I MUST congratulate and commend the Inspector-General of Police (IGP), Datuk Seri Abdul Hamid Bador, for his stern warning to police personnel to cut all links with people associated with gambling and vice syndicates.
It is a bold statement which has to be welcomed. Adherence to the IGP’s advice would enhance the integrity and image of the nation’s police force.
Illegal gambling exists in all countries and is one of the unseen aspects of the informal economy which provides avenues for tax evasion, revenue loss, crime, corruption, money laundering and other illicit activities.
The police force has heavy law and order responsibilities, including crime prevention, public security, intelligence gathering, monitoring, investigation, and prosecutorial and enforcement responsibilities. Police personnel cannot be seen or perceived to be linked in any way with individuals and interests involved in any illegal activity.
The Police Act (1967) clearly spells out the powers vested in police officers and also their liability to face both criminal and disciplinary action in the event the Act is infringed on.
Police personnel in our country have contributed immensely to its peace and law and order. They do not, however, operate in a vacuum but in a larger sociocultural environment where citizens go about their daily lives and activities in a law abiding manner.
There are regulations that affect almost every aspect of our daily lives ranging from air quality, water and sewerage services, electricity, food sanitation, medical and health services, labour, education, transport, housing, public works,communications etc.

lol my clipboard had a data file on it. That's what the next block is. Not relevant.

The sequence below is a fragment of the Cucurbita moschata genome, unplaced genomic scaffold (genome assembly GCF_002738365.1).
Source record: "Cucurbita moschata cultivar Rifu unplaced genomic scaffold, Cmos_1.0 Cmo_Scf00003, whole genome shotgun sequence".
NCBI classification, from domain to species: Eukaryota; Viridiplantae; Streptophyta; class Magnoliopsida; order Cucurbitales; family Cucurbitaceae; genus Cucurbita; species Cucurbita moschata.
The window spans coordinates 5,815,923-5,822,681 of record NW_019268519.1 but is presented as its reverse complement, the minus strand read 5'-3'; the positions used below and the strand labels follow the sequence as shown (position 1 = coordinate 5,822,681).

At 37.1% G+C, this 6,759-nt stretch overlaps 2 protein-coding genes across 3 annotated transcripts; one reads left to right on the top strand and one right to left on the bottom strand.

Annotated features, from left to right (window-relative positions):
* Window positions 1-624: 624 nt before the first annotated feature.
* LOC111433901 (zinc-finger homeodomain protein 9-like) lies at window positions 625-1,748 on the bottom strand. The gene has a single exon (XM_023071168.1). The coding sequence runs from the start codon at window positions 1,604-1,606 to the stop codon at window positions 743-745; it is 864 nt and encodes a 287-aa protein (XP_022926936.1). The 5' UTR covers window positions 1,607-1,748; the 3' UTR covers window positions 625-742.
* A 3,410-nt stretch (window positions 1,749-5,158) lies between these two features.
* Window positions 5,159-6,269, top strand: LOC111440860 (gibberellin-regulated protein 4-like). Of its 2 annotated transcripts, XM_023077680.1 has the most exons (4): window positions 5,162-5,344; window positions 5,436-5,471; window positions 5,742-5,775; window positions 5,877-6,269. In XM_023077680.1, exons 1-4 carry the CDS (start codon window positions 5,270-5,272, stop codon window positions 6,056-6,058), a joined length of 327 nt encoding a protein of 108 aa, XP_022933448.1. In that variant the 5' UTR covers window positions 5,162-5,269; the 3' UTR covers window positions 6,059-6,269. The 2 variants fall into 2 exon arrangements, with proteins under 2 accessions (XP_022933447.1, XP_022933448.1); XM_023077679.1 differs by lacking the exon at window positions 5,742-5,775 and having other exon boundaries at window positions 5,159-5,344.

For the police to perform their duties efficiently and effectively they need the proper functioning, support and cooperation of several other oversight, regulatory and enforcement agencies. The media and social media users have a responsible and influential role to play.
It is essential that these other agencies also function in accordance with the letter and spirit of their respective missions and charters. The Pakatan Harapan government has, in the past year, clearly stated its high priority in eradicating corruption, providing accountability and transparency and in the observance of ethical conduct.
In keeping with these principles and pledges the government has to address promptly possible serious breaches of conflict-of-interest situations that can often arise. This is a subject of much study and commentary by scholars and management experts.
In our country, every school child is taught that the highest office in the land, that of the Yang Dipertuan Agong, can only be filled by a Ruler with the precondition that the personage selected is able, available and willing. This simple requirement for that highest office in the land in spite of its restricted talent pool should perhaps be applied to all public sector appointments.
This is particularly pertinent now.
It has been reported that a majority of those retired super senior judges appointed to a tribunal to enquire into the conduct of the former members of the Election Commission (EC) who had oversight over the 14th General Elections have opted to abort their work. This is highly irregular, to say the least.